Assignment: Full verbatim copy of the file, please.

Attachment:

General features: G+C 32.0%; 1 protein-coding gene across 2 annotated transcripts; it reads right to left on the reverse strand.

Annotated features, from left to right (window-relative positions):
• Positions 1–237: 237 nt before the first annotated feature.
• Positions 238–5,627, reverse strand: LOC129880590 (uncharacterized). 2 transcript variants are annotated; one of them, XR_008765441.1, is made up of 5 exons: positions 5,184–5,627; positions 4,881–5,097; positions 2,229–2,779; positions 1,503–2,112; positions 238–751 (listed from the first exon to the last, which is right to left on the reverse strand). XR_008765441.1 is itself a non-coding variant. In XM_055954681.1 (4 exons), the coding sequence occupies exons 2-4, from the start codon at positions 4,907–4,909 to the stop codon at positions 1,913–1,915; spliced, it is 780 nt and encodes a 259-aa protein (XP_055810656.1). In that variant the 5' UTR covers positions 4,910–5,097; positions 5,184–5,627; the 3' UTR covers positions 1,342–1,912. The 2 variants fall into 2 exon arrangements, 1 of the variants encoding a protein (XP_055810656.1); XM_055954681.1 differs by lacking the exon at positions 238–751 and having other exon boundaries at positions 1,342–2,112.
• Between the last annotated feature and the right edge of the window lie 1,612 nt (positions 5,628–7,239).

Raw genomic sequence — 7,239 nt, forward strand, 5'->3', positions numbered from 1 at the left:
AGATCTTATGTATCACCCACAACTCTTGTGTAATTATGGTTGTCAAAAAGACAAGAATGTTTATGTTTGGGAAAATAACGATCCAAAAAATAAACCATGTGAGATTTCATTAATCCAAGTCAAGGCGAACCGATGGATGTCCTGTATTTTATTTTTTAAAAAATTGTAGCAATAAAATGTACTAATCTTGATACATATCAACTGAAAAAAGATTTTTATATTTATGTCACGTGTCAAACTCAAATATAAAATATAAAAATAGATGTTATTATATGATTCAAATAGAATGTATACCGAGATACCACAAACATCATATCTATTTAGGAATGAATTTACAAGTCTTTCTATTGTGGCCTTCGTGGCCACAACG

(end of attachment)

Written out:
General features: G+C 32.0%; 1 protein-coding gene across 2 annotated transcripts; it reads right to left on the reverse strand.

Annotated features, from left to right (window-relative positions):
• Positions 1–237: 237 nt before the first annotated feature.
• Positions 238–5,627, reverse strand: LOC129880590 (uncharacterized). 2 transcript variants are annotated; one of them, XR_008765441.1, is made up of 5 exons: positions 5,184–5,627; positions 4,881–5,097; positions 2,229–2,779; positions 1,503–2,112; positions 238–751 (listed from the first exon to the last, which is right to left on the reverse strand). XR_008765441.1 is itself a non-coding variant. In XM_055954681.1 (4 exons), the coding sequence occupies exons 2-4, from the start codon at positions 4,907–4,909 to the stop codon at positions 1,913–1,915; spliced, it is 780 nt and encodes a 259-aa protein (XP_055810656.1). In that variant the 5' UTR covers positions 4,910–5,097; positions 5,184–5,627; the 3' UTR covers positions 1,342–1,912. The 2 variants fall into 2 exon arrangements, 1 of the variants encoding a protein (XP_055810656.1); XM_055954681.1 differs by lacking the exon at positions 238–751 and having other exon boundaries at positions 1,342–2,112.
• Between the last annotated feature and the right edge of the window lie 1,612 nt (positions 5,628–7,239).

Raw genomic sequence — 7,239 nt, forward strand, 5'->3', positions numbered from 1 at the left:
AGATCTTATGTATCACCCACAACTCTTGTGTAATTATGGTTGTCAAAAAGACAAGAATGTTTATGTTTGGGAAAATAACGATCCAAAAAATAAACCATGTGAGATTTCATTAATCCAAGTCAAGGCGAACCGATGGATGTCCTGTATTTTATTTTTTAAAAAATTGTAGCAATAAAATGTACTAATCTTGATACATATCAACTGAAAAAAGATTTTTATATTTATGTCACGTGTCAAACTCAAATATAAAATATAAAAATAGATGTTATTATATGATTCAAATAGAATGTATACCGAGATACCACAAACATCATATCTATTTAGGAATGAATTTACAAGTCTTTCTATTGTGGCCTTCGTGGCCACAACG